Bielsa’s maverick approach has been refreshing and rewarding and it seems there’s plenty still to come with some of the new signings, big players like Pontus Jansson and players carrying injuries barely making an impression as yet. September sees international games make a swift but brief comeback and it is testament to Leeds’s start to the season that we have all quickly forgotten about England’s heroics in Russia over the summer.
The next month sees just the two home games at Elland Road with Preston North End visiting in midweek on the 18th and Birmingham City arriving just four days later for our only Saturday fixture in September. It allows us a little breather at the pub, but as Leeds fans, if we can enter the next international break in another six games’ time, still top of the table, it will definitely shut some of the doubters up.
We have received some great feedback from customers over our new matchday food menu, which of course has been delivered via our restaurant partnership with the Spiced Mango. Mo and his team are experts in serving up delicious Asian cuisine, and the first two months of their residency at the Peacock has been a resounding success, but the matchday operation is all completely new. While we have experienced some teething problems, the new menu has been received really well on the whole, but we are always happy to hear about anything you feel we can improve. It’s a delicate balance between providing something new but catering also for what people like and expect, and hopefully we are somewhere close to that. The same can be said for our new container bars in the beer garden. We hope they have improved the experience for everybody, relieved the stress of getting served inside and allowed those in the beer garden to get served quicker. But if there’s anything we can improve upon, just let us know.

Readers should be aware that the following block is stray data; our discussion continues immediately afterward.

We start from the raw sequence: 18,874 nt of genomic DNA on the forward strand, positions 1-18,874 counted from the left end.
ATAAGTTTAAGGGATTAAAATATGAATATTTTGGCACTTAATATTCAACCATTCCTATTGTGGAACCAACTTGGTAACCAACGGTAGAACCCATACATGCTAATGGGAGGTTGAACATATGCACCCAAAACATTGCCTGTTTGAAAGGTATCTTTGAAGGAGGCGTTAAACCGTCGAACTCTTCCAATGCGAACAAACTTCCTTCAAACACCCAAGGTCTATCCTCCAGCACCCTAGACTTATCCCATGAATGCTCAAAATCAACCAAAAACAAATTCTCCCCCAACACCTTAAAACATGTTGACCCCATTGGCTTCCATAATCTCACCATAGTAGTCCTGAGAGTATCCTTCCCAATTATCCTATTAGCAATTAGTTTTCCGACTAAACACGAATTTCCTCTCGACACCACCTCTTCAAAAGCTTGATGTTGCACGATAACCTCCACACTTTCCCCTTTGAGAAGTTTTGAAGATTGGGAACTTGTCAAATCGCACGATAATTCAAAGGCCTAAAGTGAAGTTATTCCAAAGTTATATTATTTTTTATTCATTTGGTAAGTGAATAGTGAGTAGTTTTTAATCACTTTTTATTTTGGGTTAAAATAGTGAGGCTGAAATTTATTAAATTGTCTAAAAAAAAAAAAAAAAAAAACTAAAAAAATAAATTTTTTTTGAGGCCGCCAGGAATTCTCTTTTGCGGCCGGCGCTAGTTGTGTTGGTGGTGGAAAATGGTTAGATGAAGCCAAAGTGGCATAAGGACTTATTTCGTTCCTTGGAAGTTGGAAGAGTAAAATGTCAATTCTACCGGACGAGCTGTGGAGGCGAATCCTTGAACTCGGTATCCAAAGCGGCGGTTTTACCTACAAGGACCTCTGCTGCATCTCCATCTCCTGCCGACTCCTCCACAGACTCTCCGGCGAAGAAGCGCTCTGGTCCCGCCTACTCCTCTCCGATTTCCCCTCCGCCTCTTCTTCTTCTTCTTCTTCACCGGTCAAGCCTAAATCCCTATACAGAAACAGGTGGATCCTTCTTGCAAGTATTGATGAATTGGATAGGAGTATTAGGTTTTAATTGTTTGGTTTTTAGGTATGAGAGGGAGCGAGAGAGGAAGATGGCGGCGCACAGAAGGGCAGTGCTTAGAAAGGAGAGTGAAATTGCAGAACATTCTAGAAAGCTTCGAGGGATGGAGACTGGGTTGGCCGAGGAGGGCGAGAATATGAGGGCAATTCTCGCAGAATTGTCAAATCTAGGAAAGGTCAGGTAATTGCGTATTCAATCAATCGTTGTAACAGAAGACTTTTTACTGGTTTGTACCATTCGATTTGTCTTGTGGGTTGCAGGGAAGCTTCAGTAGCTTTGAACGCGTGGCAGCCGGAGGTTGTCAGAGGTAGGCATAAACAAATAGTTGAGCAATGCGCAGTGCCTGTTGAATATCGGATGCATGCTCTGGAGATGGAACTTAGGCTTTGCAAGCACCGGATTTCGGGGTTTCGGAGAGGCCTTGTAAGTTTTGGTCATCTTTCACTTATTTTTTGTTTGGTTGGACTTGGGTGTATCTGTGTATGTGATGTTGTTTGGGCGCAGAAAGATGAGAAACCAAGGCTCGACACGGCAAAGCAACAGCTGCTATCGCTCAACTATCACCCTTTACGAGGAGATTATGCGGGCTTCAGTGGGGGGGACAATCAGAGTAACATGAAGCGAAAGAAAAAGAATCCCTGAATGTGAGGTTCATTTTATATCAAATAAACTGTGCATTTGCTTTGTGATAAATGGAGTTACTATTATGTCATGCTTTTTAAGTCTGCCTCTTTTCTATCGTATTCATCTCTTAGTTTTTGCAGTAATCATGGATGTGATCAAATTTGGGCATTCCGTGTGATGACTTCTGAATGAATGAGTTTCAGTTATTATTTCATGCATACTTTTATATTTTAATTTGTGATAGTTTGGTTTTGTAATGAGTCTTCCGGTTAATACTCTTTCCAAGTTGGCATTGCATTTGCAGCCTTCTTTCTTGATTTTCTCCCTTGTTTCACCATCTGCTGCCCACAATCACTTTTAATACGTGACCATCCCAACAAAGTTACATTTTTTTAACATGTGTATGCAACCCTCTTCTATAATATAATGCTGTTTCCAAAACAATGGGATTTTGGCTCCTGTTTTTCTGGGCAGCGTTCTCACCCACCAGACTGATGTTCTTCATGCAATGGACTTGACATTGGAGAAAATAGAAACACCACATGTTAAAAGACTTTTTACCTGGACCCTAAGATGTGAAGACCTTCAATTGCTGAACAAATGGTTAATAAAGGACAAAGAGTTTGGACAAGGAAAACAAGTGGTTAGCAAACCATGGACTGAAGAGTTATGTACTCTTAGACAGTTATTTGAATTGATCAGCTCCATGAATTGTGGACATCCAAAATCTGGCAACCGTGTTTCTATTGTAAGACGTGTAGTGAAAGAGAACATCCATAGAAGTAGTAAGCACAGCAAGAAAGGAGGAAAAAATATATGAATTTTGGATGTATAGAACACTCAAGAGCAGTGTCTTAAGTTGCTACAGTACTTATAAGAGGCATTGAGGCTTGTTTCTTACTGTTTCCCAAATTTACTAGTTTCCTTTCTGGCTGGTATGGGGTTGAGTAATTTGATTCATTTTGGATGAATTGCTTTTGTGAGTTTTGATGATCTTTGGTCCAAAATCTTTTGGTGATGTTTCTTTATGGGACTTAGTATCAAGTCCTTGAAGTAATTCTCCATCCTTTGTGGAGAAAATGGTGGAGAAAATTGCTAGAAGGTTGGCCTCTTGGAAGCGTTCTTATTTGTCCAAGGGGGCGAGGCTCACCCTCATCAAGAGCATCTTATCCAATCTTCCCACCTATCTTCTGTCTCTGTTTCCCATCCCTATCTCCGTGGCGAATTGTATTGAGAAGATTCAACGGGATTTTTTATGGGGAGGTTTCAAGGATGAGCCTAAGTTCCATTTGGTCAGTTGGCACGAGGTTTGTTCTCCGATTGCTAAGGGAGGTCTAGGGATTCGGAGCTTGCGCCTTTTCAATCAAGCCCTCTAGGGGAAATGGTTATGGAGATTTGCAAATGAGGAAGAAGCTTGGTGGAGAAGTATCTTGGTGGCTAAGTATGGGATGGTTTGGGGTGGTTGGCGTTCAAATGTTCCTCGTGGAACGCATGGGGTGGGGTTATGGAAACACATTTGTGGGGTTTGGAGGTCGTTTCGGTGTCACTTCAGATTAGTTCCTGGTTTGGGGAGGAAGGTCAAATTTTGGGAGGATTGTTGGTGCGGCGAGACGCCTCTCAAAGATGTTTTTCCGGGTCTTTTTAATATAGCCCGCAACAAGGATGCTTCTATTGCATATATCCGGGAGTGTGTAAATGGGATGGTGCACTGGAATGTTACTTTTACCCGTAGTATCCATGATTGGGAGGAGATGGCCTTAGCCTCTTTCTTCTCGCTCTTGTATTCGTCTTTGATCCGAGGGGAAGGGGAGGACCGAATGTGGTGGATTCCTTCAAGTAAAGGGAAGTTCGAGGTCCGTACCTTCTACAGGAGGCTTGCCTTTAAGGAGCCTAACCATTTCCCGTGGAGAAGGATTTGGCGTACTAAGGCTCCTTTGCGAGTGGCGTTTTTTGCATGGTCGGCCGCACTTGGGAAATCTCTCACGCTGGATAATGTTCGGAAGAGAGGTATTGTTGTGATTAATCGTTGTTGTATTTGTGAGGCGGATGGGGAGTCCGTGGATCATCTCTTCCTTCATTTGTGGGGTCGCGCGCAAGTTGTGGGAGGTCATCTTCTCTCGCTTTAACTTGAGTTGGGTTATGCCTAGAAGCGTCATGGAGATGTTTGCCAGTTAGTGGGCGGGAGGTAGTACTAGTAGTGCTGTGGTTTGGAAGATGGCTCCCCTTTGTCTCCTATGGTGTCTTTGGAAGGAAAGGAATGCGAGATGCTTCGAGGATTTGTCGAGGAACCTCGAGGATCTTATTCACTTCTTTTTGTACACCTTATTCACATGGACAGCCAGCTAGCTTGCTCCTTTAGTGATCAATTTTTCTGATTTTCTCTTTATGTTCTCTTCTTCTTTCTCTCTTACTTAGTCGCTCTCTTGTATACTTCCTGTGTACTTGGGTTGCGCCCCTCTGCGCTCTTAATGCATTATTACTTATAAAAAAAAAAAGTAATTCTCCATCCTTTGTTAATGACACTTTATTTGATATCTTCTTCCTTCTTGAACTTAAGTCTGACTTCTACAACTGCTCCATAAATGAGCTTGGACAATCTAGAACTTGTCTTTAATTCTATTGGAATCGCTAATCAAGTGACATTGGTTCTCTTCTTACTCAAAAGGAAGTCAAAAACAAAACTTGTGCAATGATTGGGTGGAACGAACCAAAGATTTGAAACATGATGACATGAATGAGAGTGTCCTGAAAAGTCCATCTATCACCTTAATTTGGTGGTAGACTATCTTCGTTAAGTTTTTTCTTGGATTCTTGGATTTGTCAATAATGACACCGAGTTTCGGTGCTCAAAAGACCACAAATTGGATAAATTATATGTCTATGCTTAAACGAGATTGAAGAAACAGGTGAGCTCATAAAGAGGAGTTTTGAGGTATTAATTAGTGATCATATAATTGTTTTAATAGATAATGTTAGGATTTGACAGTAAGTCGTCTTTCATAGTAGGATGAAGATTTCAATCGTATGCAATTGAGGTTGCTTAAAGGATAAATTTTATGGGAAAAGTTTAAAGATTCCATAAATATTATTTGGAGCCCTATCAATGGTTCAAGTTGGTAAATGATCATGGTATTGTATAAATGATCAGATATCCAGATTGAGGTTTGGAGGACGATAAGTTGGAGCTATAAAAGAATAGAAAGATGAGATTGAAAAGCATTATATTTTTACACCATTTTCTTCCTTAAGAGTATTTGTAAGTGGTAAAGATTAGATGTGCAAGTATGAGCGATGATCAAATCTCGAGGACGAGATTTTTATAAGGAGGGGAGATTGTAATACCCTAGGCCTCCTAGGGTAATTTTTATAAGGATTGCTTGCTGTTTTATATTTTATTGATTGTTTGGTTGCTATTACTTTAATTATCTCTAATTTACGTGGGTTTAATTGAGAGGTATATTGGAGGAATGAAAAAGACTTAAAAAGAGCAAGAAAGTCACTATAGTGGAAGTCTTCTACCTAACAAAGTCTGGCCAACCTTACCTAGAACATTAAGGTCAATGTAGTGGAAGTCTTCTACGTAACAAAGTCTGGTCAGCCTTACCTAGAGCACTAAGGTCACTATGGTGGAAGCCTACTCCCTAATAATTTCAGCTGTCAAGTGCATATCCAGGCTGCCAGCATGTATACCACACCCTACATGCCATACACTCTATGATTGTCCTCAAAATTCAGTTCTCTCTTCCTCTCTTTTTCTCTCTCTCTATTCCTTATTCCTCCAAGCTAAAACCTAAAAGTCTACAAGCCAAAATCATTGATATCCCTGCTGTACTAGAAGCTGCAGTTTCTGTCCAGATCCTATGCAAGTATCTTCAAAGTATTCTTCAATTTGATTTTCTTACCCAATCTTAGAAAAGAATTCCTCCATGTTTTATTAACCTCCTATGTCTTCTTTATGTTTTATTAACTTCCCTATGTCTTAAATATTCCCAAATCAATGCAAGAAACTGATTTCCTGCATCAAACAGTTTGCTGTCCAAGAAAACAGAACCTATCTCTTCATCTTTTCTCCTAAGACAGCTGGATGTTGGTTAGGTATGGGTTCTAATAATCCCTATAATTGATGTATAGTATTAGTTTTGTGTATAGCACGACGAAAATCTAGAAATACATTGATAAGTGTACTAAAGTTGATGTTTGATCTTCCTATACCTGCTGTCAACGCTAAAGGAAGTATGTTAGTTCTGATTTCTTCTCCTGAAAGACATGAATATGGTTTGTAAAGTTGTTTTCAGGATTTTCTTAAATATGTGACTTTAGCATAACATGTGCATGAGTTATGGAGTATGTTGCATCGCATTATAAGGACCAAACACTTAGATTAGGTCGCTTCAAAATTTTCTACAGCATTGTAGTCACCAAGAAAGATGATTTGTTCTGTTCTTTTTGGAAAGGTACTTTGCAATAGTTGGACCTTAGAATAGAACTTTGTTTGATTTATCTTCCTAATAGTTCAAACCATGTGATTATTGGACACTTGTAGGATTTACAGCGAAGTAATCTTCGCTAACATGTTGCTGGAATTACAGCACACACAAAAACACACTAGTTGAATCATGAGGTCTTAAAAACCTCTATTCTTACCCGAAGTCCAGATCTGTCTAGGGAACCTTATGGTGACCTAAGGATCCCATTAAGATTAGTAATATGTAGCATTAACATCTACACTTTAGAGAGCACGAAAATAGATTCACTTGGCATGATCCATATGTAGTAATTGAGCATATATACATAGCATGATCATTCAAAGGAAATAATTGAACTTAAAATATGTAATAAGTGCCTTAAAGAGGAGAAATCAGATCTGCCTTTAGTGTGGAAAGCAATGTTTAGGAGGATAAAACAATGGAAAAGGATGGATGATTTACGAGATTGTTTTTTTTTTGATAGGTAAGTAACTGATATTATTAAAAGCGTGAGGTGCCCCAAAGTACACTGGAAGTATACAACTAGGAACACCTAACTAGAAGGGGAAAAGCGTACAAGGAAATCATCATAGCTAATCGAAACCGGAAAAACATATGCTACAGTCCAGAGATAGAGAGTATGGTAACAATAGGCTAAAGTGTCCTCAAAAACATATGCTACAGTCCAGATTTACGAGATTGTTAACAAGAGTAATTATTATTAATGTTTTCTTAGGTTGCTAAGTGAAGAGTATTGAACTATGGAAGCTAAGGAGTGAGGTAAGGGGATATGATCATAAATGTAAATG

Certainly the atmosphere at the pub for the home games so far has been pretty special, even by our normal standards. However Leeds are performing, the fans always love the buzz of the matchday experience and we are proud to play a huge part in that. But you can imagine how thirsty people have been over the last few weeks and it seems Leeds fans just can’t savour the Peacock atmosphere enough at the moment.
It’s great to see Leeds fans visit Elland Road at any time of course, and we have definitely seen an increase in people popping in during the week after visiting the new Superstore, or the brilliant Bremner Square redevelopment, or simply to buy tickets. The Peacock has always been an aspect of how visiting Leeds fans can pay homage in between matchdays, and it is great to feel that expectation and the draw of the place in better times. People just want to be at Elland Road right now, whatever day it is.
As ever, we hope to be of service in that respect. And certainly as the calendar months tick past we can only pray that the lads can keep this up and continue to rampage through the Division, because we will happily wave goodbye to the sunshine and say hello to the good times, when Leeds United give you a naturally warm, fuzzy feeling like this.